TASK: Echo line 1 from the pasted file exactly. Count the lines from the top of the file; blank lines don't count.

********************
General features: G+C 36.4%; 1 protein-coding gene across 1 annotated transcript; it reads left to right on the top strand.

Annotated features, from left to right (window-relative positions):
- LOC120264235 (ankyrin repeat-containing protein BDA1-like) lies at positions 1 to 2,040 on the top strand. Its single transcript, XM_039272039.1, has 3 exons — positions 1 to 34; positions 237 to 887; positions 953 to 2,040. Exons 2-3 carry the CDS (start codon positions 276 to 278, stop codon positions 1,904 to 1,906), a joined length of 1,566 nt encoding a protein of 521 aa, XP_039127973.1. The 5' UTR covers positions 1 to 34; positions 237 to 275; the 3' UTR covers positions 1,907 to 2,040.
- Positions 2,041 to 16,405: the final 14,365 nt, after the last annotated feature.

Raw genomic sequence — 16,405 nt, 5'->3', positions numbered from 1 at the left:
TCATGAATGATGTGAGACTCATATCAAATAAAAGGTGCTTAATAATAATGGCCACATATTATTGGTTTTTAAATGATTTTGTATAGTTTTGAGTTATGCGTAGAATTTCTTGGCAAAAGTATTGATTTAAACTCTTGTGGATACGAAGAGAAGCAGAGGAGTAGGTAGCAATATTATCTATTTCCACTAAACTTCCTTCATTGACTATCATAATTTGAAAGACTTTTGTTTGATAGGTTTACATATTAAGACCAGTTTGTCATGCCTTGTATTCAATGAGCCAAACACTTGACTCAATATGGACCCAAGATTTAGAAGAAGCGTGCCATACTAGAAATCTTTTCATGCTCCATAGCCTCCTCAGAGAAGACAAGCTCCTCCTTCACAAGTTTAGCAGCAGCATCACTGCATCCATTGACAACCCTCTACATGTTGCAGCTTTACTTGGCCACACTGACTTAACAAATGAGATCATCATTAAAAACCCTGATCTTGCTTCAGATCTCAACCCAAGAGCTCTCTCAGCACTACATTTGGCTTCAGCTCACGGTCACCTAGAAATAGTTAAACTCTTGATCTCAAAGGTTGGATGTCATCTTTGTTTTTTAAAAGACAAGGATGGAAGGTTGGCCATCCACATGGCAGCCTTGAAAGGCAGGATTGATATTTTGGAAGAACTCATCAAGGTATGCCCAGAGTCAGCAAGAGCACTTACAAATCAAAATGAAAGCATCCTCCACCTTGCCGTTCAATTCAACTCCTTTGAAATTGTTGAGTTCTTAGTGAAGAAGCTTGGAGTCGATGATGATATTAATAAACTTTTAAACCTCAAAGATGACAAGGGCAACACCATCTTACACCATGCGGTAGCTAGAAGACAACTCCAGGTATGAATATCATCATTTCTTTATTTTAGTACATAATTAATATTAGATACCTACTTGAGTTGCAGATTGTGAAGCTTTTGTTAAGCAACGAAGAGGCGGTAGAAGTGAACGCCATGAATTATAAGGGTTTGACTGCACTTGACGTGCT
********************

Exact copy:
General features: G+C 36.4%; 1 protein-coding gene across 1 annotated transcript; it reads left to right on the top strand.